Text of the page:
"Lost films" become their legends. Fritz Lang's Testament of Dr. Mabuse (1933), the director's last film before fleeing Germany, has taken its place in history as an allegory of the rise of Hitler. As long as the film was available only in incomplete and poorly preserved prints, the legend stood, but now that it has been released in a nearly pristine and nearly complete form (only two of its original 123 minutes couldn't be traced or fixed), the legend is laid to rest. The Testament turns out to be, like all of Lang's German oeuvre, essentially unpolitical, a pop product of expressionist entertainment. Not as gorgeously crazy as Metropolis nor as wrenchingly thrilling as M, it is nonetheless a worthy bridge between the magnificent paranoias of Lang's two-part, five-hour, silent Dr. Mabuse the Gambler (1922) and the sardonic Cold War fantasy of The Thousand Eyes of Dr. Mabuse (1960), Lang's last film.
In The Testament, master criminal and master of disguise Mabuse (Rudolf Klein-Rogge) is working his wiles by hypnotic thought transference from his padded cell in Dr. Baum's private loony bin. His antagonist this time is Inspector Lohmann (Otto Wernicke, reprising his role from the smash hit M), whose zesty performance as a down-to-earth cop battling unknown psychic forces drives the action forward. Again the seedy world of criminal Berlin is brilliantly evoked, with now- unfashionable "expressionistic" touches confined to conveying an atmosphere of hysteria and dread.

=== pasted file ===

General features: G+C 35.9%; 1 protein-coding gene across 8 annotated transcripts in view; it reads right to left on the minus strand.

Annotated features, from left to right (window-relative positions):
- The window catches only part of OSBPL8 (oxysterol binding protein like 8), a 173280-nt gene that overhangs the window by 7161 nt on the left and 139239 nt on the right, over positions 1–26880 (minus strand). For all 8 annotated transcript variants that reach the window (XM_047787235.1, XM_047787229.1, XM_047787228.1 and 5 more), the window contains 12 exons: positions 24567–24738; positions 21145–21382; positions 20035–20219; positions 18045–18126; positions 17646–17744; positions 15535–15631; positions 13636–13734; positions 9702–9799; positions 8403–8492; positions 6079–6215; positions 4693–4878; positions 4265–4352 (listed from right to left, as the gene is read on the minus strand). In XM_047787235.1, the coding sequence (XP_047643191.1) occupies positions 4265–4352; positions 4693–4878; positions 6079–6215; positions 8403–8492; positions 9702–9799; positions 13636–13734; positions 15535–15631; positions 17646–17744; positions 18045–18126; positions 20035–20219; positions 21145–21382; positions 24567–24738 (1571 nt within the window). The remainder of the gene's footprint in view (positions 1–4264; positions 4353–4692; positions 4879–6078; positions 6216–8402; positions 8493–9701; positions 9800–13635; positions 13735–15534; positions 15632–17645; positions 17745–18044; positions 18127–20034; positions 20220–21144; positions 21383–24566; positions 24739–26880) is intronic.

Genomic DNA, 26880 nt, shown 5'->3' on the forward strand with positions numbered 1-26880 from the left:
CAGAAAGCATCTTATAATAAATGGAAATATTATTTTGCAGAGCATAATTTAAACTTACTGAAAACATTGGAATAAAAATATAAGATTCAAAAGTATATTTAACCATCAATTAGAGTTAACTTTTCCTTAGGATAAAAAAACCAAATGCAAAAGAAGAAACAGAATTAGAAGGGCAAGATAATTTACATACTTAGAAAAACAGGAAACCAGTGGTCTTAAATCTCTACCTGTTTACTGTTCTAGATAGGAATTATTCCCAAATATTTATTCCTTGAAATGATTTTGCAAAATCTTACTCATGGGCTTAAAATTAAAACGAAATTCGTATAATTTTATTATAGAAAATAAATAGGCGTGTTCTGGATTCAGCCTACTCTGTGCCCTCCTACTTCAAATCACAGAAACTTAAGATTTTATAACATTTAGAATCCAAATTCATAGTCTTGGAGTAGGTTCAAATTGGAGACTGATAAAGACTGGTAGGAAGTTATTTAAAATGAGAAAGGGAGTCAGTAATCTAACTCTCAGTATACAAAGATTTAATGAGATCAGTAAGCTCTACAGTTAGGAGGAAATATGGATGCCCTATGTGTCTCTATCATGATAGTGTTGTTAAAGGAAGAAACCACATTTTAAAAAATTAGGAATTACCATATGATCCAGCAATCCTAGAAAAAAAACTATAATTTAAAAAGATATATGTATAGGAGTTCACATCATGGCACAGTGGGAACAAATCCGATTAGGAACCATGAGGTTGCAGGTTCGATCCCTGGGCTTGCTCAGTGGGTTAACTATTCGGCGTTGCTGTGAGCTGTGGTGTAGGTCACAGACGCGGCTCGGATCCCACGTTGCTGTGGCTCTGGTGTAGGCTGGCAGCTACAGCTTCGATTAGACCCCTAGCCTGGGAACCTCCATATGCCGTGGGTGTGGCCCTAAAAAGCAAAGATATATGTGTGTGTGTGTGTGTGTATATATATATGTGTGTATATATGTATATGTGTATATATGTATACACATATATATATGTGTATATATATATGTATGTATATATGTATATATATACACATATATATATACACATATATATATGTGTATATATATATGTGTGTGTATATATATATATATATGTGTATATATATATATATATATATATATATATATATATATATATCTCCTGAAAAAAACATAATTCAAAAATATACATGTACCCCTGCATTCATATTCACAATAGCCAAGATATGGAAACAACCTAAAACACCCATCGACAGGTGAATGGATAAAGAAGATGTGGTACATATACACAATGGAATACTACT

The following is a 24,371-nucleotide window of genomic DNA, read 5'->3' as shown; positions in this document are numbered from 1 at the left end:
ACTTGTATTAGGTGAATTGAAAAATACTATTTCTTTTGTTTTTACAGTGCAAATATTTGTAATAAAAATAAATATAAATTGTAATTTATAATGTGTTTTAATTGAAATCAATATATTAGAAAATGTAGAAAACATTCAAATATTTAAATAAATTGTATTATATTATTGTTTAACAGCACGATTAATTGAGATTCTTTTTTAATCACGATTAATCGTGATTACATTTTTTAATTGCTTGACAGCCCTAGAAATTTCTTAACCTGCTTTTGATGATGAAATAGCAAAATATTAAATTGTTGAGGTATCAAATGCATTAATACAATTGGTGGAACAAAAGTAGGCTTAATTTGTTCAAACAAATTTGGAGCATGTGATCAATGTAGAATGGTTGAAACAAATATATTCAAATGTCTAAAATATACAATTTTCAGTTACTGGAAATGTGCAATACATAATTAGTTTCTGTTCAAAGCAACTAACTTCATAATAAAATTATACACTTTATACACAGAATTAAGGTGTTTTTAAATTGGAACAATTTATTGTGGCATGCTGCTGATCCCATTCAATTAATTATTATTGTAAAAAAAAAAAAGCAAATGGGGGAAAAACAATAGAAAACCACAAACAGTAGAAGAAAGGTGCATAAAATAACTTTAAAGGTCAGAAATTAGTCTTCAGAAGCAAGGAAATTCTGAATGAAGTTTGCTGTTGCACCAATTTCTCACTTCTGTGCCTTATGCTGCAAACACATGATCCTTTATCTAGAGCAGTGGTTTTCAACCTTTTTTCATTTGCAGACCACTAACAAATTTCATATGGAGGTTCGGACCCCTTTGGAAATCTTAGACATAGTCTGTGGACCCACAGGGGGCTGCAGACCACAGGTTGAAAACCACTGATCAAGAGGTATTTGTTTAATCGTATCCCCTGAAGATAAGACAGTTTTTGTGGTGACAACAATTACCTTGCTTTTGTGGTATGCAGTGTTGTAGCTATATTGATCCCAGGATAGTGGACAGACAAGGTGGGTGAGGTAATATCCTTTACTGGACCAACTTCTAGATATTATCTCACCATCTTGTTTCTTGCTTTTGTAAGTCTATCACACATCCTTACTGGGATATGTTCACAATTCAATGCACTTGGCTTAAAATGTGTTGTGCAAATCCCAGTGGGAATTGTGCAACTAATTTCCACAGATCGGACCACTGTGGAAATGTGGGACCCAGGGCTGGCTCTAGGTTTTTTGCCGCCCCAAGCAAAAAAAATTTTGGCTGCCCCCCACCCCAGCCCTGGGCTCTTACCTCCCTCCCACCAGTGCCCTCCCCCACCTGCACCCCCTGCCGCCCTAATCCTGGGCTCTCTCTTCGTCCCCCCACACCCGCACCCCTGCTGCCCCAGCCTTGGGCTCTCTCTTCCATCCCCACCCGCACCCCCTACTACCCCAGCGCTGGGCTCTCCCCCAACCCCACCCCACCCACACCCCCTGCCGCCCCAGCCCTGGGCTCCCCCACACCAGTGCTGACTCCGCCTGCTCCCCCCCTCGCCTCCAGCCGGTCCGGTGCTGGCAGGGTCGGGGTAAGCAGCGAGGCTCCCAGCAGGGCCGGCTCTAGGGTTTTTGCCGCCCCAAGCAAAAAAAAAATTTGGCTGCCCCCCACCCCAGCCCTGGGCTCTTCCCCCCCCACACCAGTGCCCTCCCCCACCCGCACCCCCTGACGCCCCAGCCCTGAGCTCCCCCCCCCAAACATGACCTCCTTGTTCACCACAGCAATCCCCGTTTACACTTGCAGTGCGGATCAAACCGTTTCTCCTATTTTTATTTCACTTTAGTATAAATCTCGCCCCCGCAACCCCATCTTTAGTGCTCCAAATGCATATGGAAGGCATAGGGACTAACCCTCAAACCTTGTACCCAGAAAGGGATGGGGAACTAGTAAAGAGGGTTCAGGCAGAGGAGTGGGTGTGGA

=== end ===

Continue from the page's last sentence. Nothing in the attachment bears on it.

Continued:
Lang aficionados will hardly require David Kalat's audio commentary to appreciate the film, but those less familiar with the director's output will appreciate the orientation it provides, as well as Erwin Leiser's 1964 interview with Lang and Thomas Honickel's somewhat labored analysis of the Mabuse myth as German guilt-fantasy. Lang obsessives will appreciate the director's scene- by-scene, gesture-by-gesture replica of the film, shot simultaneously with a French-language cast, but the only surviving print, a 16 mm version with Dutch subtitles, offers little in itself.
Also out June 1 are National Lampoon's Senior Trip, which recounts a botched high-school field trip, and Eddie Griffin and pals as fumbling fathers in My Baby's Daddy. On a slightly more serious note are two notable documentaries: Aileen: Life and Death of a Serial Killer, a portrait of the woman Charlize Theron won an Oscar for portraying, and the 20th anniversary edition of The Times of Harvey Milk, an excellent look at the accomplishments and murder of the gay-rights pioneer.